There are many cuts of beef suitable for roasting but rib is the undisputed king of them all. Cooked on the bone, the flavour is meaty and deeply savoury; thanks to the layers of fat and fine marbling within. The bone is easily removed for carving so need not be viewed as an obstacle; it does act as insulation however and greatly improves the texture of the meat.
A rib roast is a special roast. An assertion based not purely on cost, the flavour and finesse of fine roast beef is something to be savoured not taken for granted. Cooked with respect and care, and served with all the trimmings, this is the beef of storybooks; the great Sunday roast of the British table.
You will get plenty of leftovers from a decent piece of rib; let’s face it, this is a great hunk of meat. Like rib eye steak, this is a difficult cut to ruin despite its grand appearance. As long as you pay attention to a few simple instructions, and don’t cook it past medium rare, it will pretty much take care of itself. So, here we go. How to cook roast beef.
Step 1 – delivery and storage
When the beef arrives keep it in the packaging and store it in the fridge. The night before you want to cook, remove all the packaging and pat the meat dry with kitchen paper. Keep it standing upright and leave it, uncovered, in the fridge overnight. Remove from the fridge well before cooking time so that it reaches room temperature before going in the heat.
Step 2 – calculate cooking times
Make a note of the weight of the beef rib, or weigh it. Calculate your cooking times as follows. Use a meat thermometer for increased accuracy if you wish, but you will still need to know the timings. These timings are for cooking from room temperature and are available as a printable sheet directly from the beef rib roast product page.
An initial 20 minutes at 220C/Gas 7 PLUS
15 minutes per 500g at 190C/Gas 5 for rare
20 minutes per 500g at 190C/Gas 5 for medium
25 minutes per 500g at 190C/Gas 5 for well done
Take note that roast beef really is at its best when rare or medium. Medium roast beef will be pink at the centre but will also be fully cooked around the edges; this way there is usually something to please all comers. We have a post coming up on the delights of rare roast beef; you may find that you are pleasantly surprised if you give it another go.
Internal temperatures are as follows.
50C for rare
60C for medium
70C for well
Step 3 – pre heat the oven
An important step to mention. The oven needs to be hot enough to give the meat its initial sizzle that will brown the outside so do not forget to preheat to 220C/Gas 7 (10C lower for a fan oven).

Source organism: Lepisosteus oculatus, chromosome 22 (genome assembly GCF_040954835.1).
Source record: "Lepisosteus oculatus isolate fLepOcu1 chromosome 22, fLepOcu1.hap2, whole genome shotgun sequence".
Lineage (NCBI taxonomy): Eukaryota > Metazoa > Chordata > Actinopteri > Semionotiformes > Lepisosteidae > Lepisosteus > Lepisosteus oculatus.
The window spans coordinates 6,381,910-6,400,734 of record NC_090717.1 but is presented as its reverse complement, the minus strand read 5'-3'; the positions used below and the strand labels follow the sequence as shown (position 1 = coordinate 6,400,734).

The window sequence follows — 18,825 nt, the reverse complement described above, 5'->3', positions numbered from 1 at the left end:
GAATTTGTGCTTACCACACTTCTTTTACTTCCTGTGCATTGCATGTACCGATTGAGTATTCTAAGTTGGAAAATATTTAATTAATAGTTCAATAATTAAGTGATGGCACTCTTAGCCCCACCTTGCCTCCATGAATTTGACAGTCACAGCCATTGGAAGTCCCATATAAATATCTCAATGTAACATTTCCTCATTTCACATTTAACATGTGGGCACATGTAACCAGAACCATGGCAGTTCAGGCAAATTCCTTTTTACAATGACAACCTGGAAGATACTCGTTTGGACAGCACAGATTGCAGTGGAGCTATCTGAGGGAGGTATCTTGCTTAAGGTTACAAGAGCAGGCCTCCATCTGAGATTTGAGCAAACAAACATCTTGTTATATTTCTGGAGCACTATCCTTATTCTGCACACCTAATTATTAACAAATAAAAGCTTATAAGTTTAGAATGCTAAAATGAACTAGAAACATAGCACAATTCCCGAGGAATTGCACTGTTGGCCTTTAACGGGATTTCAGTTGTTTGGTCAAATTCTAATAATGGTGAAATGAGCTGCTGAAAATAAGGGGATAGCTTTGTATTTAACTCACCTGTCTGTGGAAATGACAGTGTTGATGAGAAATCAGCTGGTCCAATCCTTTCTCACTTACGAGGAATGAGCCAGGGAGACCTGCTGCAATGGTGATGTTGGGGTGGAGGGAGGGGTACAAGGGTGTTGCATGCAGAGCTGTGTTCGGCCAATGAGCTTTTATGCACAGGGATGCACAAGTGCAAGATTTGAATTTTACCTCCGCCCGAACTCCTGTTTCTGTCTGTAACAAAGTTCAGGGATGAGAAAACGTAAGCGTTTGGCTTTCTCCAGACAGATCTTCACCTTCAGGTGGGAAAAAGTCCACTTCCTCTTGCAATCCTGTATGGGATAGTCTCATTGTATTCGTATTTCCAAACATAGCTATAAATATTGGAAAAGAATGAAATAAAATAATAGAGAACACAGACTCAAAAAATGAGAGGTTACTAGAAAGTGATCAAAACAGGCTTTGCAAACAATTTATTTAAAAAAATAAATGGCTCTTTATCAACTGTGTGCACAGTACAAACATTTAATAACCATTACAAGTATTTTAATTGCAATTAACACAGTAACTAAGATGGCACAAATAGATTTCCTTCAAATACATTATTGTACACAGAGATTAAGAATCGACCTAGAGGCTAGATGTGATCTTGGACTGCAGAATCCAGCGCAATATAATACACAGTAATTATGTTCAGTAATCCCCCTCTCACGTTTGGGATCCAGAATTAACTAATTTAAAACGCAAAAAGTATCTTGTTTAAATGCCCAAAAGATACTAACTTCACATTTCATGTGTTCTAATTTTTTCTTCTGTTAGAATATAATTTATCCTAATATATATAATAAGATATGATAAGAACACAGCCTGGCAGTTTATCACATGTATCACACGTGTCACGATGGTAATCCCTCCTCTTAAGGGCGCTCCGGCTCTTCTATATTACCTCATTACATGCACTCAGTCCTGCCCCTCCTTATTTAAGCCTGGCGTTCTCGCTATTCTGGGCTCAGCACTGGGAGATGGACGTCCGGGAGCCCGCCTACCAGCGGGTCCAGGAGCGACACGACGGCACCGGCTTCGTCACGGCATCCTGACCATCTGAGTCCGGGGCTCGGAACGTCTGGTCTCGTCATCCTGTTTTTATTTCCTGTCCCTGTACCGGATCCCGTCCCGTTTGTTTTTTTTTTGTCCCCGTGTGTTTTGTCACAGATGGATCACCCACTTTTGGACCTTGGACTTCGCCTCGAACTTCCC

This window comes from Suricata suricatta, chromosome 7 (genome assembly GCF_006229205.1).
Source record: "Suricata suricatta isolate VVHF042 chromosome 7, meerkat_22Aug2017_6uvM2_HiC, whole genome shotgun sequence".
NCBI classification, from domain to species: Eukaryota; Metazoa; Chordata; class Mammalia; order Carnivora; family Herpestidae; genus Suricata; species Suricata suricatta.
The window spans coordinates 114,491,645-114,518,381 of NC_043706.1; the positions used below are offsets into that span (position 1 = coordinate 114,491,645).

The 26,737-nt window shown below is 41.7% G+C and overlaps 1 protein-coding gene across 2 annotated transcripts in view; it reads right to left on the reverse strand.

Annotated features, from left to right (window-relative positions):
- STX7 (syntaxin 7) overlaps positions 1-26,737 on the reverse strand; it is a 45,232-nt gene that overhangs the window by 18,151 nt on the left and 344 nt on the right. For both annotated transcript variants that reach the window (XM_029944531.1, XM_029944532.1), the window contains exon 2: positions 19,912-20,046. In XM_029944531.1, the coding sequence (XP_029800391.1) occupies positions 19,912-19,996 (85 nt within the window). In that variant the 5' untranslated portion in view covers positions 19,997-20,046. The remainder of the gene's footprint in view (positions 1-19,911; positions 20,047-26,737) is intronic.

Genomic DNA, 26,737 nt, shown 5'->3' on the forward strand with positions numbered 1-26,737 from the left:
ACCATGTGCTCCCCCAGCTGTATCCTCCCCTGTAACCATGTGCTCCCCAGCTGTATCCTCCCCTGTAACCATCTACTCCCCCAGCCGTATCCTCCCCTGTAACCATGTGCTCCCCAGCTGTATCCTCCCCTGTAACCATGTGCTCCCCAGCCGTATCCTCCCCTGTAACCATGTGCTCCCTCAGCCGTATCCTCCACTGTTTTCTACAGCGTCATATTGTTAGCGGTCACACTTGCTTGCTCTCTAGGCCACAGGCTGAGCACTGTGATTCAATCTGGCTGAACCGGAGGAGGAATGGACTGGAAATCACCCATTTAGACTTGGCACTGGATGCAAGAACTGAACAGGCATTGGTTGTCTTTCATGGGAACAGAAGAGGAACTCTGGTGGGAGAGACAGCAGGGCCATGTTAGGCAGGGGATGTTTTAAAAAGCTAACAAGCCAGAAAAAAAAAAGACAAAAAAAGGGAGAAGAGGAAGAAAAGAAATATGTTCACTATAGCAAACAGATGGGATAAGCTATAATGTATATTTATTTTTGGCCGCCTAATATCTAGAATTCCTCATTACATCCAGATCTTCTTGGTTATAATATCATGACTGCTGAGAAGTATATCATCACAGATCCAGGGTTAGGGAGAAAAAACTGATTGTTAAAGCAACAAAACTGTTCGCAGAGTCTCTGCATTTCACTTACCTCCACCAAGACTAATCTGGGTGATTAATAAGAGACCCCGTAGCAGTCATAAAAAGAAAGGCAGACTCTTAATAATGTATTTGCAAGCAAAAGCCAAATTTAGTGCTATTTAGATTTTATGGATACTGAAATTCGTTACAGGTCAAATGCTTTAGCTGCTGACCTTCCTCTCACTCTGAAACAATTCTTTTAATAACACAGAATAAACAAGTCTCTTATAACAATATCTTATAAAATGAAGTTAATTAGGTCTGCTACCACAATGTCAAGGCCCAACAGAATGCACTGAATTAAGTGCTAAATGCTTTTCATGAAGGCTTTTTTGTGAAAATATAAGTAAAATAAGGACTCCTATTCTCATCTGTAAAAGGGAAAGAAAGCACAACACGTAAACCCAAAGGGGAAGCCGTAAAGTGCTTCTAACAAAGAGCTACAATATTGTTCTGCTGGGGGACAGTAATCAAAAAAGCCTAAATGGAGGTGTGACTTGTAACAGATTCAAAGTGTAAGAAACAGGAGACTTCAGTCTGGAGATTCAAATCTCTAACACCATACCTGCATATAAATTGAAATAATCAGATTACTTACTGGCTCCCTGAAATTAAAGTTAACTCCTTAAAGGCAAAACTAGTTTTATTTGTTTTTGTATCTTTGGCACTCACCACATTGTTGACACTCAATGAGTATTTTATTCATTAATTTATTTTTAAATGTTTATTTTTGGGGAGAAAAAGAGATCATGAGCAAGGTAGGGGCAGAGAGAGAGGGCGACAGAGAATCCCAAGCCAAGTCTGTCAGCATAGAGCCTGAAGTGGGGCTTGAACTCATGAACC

Step 4 – the mustard rub
Rub the surface of the fat all over with dry mustard powder; it creates a lovely savoury edge and crisp yet melting texture to the fatty crust. Because roast beef rib is all about that fatty crust; if you want a leaner cut then go for a sirloin roast.
Step 5 – into the oven
A standing rib roast does exactly that; it stands on its edge. This insulates the meat and protects it from the direct heat of the pan; the same reason that you would create a trivet of bones or vegetables for a roast that isn’t able to stand up on its own. This makes it pretty tall, so you will most likely want only the bottom shelf in the oven. Into the oven on its roasting tin and 20 minutes at the higher heat. You may want to open a window.
Step 6 – turn it down
Once the initial sizzle is over, turn the oven down to 190C/Gas 5 (reducing by 10C if you have a fan oven). Cook the beef for the rest of the calculated cooking time. A big joint, it can be difficult to judge the doneness exactly. That said, cooking times can vary for all sorts of reasons. If the joint seems to darken too far or even burn, then turn the oven down; chances are the internal thermostat is not completely accurate. Medium/rare roast beef will still have a fair bit of spring in the flesh if you prod it. Insert a skewer deep into the centre and look at the colour of the juice that runs out; the redder it is, the rarer the meat. The meat will also cook a little further and even out as it rests with the residual temperature. The best way to get it perfect is with practice and understanding. Follow your cooking times to within 15 minutes either side and then take it from there.
Step 7 – the rest
Resting time is hugely important with roast beef. It allows the juices to run back into the meat and the muscle fibres to relax. It also gives you time to concentrate on getting the rest of the meal ready. Remove the roast beef from the oven and set aside for up to half an hour before carving. Try to resist the temptation to carve little bits of the edge whilst you are waiting.
And that’s it. The perfect roast beef for the perfect Sunday lunch.